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Conservatives Need a New Formula for Leadership to Maintain Party Unity, Win Elections

Commentary

The worst trait among Conservative parties in Canada has to be their propensity to eat their own. If Conservative parties weren’t dedicating so much time to quelling strife within their own ranks, they could probably win more elections. Progressive leaders provincially and federally must smile when stories break about Conservative parties openly fighting among themselves.

Conservative Party members are unforgiving when they lose elections. Former leader Andrew Scheer didn’t even last three months after the 2019 federal election before he was pressured into resigning. Scheer’s term as leader lasted a little over three years.

Erin O’Toole is now fighting for his political life as party members demand a leadership review. Saskatchewan Sen. Denise Batters, who was among those calling for a review, was kicked out of the national caucus by O’Toole. The Senate Tories, however, kept her in their caucus.

Winning elections doesn’t ensure stability for Conservative leaders either. In Alberta, not a single Tory leader has managed to last more than one election at the helm of their party since Ralph Klein resigned in 2006.

Former Progressive Conservative premiers Ed Stelmach and Alison Redford both won strong majority governments, yet both were pulled from power by their own members. Former Harper government cabinet minister and Alberta Premier Jim Prentice resigned on the night of the 2015 Alberta provincial election when he suffered a defeat to Rachel Notley’s NDP, thus sparing himself the fate of being removed by his own members.

Premier Jason Kenney is hoping to buck the Alberta trend, but it isn’t looking very good for him. Kenney’s United Conservative Party (UCP) caucus has been in open revolt and hardly a week goes by where one isn’t calling for his head. Kenney ejected two caucus members who questioned his leadership this year. Since then, more caucus members have demanded a leadership review and Kenney doesn’t have the political capital left to expel them.

A general election is expected in Alberta in the spring of 2023. I attended the UCP annual general meeting this weekend and the atmosphere was tense. At a gathering where one would expect optimism and unity as a party prepares for re-election, what I experienced was tension and division.

Kenney supporters desperately pursued a motion designed to dodge a leadership review and the gathered members quashed it. Meanwhile, Kenney’s rival Brian Jean, former leader of the Wildrose Party, was openly campaigning for the leadership in the hallways of the convention centre while members speculated among each other on who the next leader of the UCP will be.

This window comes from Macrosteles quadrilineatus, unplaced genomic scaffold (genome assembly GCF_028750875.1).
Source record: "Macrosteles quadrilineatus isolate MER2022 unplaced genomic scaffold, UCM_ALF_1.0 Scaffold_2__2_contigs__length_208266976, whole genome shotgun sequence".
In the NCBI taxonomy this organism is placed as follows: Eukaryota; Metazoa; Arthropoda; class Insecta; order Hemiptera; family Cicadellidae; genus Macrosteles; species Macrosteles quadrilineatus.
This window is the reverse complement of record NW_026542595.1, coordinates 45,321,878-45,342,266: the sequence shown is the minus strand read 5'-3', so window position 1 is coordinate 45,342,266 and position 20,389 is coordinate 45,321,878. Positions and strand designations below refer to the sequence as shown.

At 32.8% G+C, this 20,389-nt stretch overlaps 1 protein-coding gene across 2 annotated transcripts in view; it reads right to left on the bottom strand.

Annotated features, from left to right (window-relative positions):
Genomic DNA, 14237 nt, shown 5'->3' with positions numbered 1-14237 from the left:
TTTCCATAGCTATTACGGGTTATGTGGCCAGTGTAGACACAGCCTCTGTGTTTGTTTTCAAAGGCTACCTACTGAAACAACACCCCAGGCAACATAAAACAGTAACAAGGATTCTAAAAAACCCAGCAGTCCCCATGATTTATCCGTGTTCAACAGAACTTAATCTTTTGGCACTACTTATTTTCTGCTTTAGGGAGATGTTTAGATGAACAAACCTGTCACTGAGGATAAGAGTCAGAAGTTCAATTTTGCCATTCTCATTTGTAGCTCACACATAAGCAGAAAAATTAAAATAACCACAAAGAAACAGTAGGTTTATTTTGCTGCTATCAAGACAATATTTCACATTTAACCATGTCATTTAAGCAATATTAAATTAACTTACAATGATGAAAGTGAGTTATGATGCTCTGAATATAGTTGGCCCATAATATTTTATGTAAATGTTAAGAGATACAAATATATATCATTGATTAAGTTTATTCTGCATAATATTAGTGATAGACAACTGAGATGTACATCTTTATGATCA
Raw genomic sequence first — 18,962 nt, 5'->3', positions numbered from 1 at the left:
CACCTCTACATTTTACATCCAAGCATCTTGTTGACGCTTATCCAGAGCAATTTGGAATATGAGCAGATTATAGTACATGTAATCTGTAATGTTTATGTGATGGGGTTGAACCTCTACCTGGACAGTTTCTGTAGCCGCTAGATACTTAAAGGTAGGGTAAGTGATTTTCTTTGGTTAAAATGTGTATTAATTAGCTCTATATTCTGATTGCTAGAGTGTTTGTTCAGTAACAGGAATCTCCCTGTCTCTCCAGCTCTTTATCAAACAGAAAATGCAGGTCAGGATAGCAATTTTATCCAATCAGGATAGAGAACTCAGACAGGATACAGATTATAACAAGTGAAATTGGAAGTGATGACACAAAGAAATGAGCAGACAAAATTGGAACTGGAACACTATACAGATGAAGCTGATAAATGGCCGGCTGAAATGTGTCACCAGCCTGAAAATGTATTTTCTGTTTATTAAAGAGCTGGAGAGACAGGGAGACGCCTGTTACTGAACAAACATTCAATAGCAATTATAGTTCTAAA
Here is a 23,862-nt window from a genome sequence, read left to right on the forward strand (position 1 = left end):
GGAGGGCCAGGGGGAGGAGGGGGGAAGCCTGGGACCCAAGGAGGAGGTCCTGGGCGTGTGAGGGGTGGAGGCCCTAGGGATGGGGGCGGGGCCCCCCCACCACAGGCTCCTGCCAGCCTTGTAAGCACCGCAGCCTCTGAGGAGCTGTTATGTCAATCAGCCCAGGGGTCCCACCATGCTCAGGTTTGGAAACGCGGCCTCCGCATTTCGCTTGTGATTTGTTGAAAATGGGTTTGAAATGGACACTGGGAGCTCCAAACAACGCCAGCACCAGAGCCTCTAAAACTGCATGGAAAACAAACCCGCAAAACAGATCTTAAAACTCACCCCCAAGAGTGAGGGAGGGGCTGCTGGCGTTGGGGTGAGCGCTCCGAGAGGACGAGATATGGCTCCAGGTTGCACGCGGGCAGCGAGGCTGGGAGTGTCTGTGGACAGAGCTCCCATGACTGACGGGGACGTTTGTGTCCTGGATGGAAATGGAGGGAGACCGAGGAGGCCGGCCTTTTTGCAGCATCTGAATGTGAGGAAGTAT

The leadership race to replace Jason Kenney is already underway and the only person who won’t accept that is Kenney himself. If this drags out much longer, the party will be torn to tatters from within.

So what is it with Conservatives that causes them to self-destruct like this lately?

Conservatives have evolved in the last few decades. Social issues and religious undertones once kept a sense of unity among conservative partisans. With a more secular world and fewer social issues to contend with, the next generation of conservatives has been of a more libertarian bent.

Unfortunately, there is no group less inclined to sit comfortably under central leadership than libertarians. Libertarians tend to be prickly, ideological, and will always chafe when told what to do. I know this because I am one. It takes a lot of effort to overcome one’s own nature and stay quietly united under a leader you don’t like.

Progressives naturally are inclined to be led. They are collectivists rather than individualists. While they may grumble about their party leadership from within, they will keep it to themselves. This is why we so rarely see progressive parties tearing themselves apart as Conservative parties do. The Green Party did recently demonstrate a capability to implode, however.

The ability and charm of Conservative Party leaders are going to be more important than the policies they espouse. The days of dry policy wonks at the helm are gone. While there have always been policy differences among party members in the past, we have never seen such a proclivity for supporters to storm out of the room when they don’t get their way.

Tory leaders will have to be able to project strength of character effectively enough to keep fractious supporters under one roof. These kinds of leaders are unfortunately few and far between.

The world has changed but Conservative Party leaders haven’t. Conservatives need to find a new formula for leadership in order to maintain party unity long enough to win elections. As long as Conservatives are constantly fighting with each other, progressive parties will continue to win elections.

Views expressed in this article are the opinions of the author and do not necessarily reflect the views of The Epoch Times.

Cory Morgan

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Cory Morgan is a columnist and business owner based in Calgary, Alberta.

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